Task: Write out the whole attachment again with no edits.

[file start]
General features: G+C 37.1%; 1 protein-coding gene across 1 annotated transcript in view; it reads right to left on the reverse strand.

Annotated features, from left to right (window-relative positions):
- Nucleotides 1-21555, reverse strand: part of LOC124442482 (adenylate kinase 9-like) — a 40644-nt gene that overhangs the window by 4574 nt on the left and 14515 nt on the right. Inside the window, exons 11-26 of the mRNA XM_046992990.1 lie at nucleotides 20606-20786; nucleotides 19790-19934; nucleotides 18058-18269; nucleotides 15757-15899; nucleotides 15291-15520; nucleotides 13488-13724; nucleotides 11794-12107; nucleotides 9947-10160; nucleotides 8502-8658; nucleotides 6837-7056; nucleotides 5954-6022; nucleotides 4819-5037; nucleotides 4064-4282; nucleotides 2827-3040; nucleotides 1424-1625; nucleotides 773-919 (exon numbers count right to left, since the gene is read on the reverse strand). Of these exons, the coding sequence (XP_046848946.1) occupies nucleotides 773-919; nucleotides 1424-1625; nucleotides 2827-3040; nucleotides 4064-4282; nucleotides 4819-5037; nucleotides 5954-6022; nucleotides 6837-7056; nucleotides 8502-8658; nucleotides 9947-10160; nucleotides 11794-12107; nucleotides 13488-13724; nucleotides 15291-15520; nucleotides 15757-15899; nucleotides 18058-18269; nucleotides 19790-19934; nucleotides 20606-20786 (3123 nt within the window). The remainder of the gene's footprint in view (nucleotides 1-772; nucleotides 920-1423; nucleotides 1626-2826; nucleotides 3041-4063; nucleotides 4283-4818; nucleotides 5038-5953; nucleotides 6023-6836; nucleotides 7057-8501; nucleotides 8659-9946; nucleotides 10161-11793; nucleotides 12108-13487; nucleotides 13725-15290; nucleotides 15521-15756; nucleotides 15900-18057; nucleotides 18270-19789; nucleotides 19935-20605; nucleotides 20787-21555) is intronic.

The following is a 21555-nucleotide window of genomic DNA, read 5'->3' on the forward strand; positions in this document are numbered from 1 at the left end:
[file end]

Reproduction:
General features: G+C 37.1%; 1 protein-coding gene across 1 annotated transcript in view; it reads right to left on the reverse strand.

Annotated features, from left to right (window-relative positions):
- Nucleotides 1-21555, reverse strand: part of LOC124442482 (adenylate kinase 9-like) — a 40644-nt gene that overhangs the window by 4574 nt on the left and 14515 nt on the right. Inside the window, exons 11-26 of the mRNA XM_046992990.1 lie at nucleotides 20606-20786; nucleotides 19790-19934; nucleotides 18058-18269; nucleotides 15757-15899; nucleotides 15291-15520; nucleotides 13488-13724; nucleotides 11794-12107; nucleotides 9947-10160; nucleotides 8502-8658; nucleotides 6837-7056; nucleotides 5954-6022; nucleotides 4819-5037; nucleotides 4064-4282; nucleotides 2827-3040; nucleotides 1424-1625; nucleotides 773-919 (exon numbers count right to left, since the gene is read on the reverse strand). Of these exons, the coding sequence (XP_046848946.1) occupies nucleotides 773-919; nucleotides 1424-1625; nucleotides 2827-3040; nucleotides 4064-4282; nucleotides 4819-5037; nucleotides 5954-6022; nucleotides 6837-7056; nucleotides 8502-8658; nucleotides 9947-10160; nucleotides 11794-12107; nucleotides 13488-13724; nucleotides 15291-15520; nucleotides 15757-15899; nucleotides 18058-18269; nucleotides 19790-19934; nucleotides 20606-20786 (3123 nt within the window). The remainder of the gene's footprint in view (nucleotides 1-772; nucleotides 920-1423; nucleotides 1626-2826; nucleotides 3041-4063; nucleotides 4283-4818; nucleotides 5038-5953; nucleotides 6023-6836; nucleotides 7057-8501; nucleotides 8659-9946; nucleotides 10161-11793; nucleotides 12108-13487; nucleotides 13725-15290; nucleotides 15521-15756; nucleotides 15900-18057; nucleotides 18270-19789; nucleotides 19935-20605; nucleotides 20787-21555) is intronic.

The following is a 21555-nucleotide window of genomic DNA, read 5'->3' on the forward strand; positions in this document are numbered from 1 at the left end: